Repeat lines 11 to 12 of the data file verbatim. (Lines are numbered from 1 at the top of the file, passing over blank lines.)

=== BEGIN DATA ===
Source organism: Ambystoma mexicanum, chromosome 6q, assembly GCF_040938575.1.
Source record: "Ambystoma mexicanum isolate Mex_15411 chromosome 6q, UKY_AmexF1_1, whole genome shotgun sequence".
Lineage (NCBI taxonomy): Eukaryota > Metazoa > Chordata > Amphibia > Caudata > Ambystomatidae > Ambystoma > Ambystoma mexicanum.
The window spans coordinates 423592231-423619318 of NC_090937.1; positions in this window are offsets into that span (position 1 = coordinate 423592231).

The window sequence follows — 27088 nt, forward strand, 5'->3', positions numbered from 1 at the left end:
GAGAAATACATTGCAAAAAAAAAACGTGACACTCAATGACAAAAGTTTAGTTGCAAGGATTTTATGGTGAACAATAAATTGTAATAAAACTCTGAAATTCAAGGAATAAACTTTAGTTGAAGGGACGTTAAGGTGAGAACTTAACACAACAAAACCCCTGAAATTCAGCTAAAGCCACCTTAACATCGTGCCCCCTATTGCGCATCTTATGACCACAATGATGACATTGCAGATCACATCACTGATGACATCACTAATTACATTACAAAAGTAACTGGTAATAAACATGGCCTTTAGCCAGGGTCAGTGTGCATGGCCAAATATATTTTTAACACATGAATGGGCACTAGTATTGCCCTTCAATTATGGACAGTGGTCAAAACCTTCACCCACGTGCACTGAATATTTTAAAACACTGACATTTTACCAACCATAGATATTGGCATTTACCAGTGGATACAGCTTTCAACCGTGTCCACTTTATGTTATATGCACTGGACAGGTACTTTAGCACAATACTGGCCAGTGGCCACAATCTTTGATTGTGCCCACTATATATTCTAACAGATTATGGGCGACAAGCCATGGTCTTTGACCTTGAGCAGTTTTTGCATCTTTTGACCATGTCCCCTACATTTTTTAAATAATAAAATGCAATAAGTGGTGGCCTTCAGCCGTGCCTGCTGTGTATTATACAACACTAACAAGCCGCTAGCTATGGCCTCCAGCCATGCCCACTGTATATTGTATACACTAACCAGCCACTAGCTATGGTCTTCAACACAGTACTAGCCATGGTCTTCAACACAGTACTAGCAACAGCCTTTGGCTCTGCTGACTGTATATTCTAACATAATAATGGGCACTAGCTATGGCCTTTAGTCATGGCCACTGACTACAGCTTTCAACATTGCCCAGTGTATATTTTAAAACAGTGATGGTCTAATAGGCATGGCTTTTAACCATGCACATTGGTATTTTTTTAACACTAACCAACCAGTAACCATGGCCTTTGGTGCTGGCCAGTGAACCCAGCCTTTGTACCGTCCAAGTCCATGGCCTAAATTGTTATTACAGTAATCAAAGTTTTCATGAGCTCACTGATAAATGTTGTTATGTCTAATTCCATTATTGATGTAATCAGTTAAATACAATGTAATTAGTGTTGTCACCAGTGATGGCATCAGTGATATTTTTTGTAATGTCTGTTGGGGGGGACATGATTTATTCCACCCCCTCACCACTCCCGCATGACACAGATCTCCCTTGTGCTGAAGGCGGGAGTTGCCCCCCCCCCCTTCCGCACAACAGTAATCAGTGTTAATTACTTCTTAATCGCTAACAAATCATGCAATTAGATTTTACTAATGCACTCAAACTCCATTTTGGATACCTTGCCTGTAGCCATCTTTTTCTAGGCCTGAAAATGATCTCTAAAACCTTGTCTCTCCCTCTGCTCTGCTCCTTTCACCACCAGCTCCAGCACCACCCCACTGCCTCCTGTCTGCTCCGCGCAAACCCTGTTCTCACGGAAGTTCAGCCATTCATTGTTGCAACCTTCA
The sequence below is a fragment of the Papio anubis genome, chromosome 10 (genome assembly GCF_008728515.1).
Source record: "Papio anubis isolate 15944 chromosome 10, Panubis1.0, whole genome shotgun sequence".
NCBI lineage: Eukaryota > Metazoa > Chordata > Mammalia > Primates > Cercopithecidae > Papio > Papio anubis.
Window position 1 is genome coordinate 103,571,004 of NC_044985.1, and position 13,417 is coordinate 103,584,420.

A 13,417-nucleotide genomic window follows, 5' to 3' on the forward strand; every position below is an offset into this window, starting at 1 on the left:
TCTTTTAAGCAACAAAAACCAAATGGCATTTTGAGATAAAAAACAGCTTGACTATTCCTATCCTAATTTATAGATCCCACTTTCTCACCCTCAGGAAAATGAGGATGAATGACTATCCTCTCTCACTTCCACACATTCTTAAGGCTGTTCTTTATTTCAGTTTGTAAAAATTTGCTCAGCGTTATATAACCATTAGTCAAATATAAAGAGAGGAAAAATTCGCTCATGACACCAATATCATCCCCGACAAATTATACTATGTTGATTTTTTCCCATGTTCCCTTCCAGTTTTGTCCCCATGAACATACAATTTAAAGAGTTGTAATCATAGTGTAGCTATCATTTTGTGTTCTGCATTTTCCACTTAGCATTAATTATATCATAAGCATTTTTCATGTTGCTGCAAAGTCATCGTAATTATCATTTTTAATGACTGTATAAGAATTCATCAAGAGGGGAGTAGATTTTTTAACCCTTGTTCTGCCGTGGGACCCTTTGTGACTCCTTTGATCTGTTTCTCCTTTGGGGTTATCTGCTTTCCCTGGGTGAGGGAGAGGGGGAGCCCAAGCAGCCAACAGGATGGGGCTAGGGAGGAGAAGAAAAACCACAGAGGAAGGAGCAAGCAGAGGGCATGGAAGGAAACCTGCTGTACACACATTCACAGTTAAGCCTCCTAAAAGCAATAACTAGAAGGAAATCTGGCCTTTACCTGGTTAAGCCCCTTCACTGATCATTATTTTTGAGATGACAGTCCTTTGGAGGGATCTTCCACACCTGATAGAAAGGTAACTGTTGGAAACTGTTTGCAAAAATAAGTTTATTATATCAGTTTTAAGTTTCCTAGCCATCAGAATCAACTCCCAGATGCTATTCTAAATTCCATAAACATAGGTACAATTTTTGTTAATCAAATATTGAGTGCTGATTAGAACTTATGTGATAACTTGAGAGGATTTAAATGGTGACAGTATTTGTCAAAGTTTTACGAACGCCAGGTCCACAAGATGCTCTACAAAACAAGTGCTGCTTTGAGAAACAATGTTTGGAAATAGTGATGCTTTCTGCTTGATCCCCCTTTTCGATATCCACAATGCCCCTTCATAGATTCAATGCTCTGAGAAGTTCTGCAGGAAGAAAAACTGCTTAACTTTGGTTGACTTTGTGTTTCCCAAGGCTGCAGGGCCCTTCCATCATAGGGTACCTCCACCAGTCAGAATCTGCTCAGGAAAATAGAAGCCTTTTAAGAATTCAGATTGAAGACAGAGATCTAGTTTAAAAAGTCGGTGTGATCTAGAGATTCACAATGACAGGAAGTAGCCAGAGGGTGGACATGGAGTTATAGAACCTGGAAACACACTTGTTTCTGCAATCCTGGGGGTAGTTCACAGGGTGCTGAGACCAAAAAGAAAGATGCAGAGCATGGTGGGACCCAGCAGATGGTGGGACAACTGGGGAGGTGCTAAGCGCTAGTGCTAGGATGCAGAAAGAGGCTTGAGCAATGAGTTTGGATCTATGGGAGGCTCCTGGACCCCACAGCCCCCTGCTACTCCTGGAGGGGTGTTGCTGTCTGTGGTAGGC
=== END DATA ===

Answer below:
A 13,417-nucleotide genomic window follows, 5' to 3' on the forward strand; every position below is an offset into this window, starting at 1 on the left:
TCTTTTAAGCAACAAAAACCAAATGGCATTTTGAGATAAAAAACAGCTTGACTATTCCTATCCTAATTTATAGATCCCACTTTCTCACCCTCAGGAAAATGAGGATGAATGACTATCCTCTCTCACTTCCACACATTCTTAAGGCTGTTCTTTATTTCAGTTTGTAAAAATTTGCTCAGCGTTATATAACCATTAGTCAAATATAAAGAGAGGAAAAATTCGCTCATGACACCAATATCATCCCCGACAAATTATACTATGTTGATTTTTTCCCATGTTCCCTTCCAGTTTTGTCCCCATGAACATACAATTTAAAGAGTTGTAATCATAGTGTAGCTATCATTTTGTGTTCTGCATTTTCCACTTAGCATTAATTATATCATAAGCATTTTTCATGTTGCTGCAAAGTCATCGTAATTATCATTTTTAATGACTGTATAAGAATTCATCAAGAGGGGAGTAGATTTTTTAACCCTTGTTCTGCCGTGGGACCCTTTGTGACTCCTTTGATCTGTTTCTCCTTTGGGGTTATCTGCTTTCCCTGGGTGAGGGAGAGGGGGAGCCCAAGCAGCCAACAGGATGGGGCTAGGGAGGAGAAGAAAAACCACAGAGGAAGGAGCAAGCAGAGGGCATGGAAGGAAACCTGCTGTACACACATTCACAGTTAAGCCTCCTAAAAGCAATAACTAGAAGGAAATCTGGCCTTTACCTGGTTAAGCCCCTTCACTGATCATTATTTTTGAGATGACAGTCCTTTGGAGGGATCTTCCACACCTGATAGAAAGGTAACTGTTGGAAACTGTTTGCAAAAATAAGTTTATTATATCAGTTTTAAGTTTCCTAGCCATCAGAATCAACTCCCAGATGCTATTCTAAATTCCATAAACATAGGTACAATTTTTGTTAATCAAATATTGAGTGCTGATTAGAACTTATGTGATAACTTGAGAGGATTTAAATGGTGACAGTATTTGTCAAAGTTTTACGAACGCCAGGTCCACAAGATGCTCTACAAAACAAGTGCTGCTTTGAGAAACAATGTTTGGAAATAGTGATGCTTTCTGCTTGATCCCCCTTTTCGATATCCACAATGCCCCTTCATAGATTCAATGCTCTGAGAAGTTCTGCAGGAAGAAAAACTGCTTAACTTTGGTTGACTTTGTGTTTCCCAAGGCTGCAGGGCCCTTCCATCATAGGGTACCTCCACCAGTCAGAATCTGCTCAGGAAAATAGAAGCCTTTTAAGAATTCAGATTGAAGACAGAGATCTAGTTTAAAAAGTCGGTGTGATCTAGAGATTCACAATGACAGGAAGTAGCCAGAGGGTGGACATGGAGTTATAGAACCTGGAAACACACTTGTTTCTGCAATCCTGGGGGTAGTTCACAGGGTGCTGAGACCAAAAAGAAAGATGCAGAGCATGGTGGGACCCAGCAGATGGTGGGACAACTGGGGAGGTGCTAAGCGCTAGTGCTAGGATGCAGAAAGAGGCTTGAGCAATGAGTTTGGATCTATGGGAGGCTCCTGGACCCCACAGCCCCCTGCTACTCCTGGAGGGGTGTTGCTGTCTGTGGTAGGC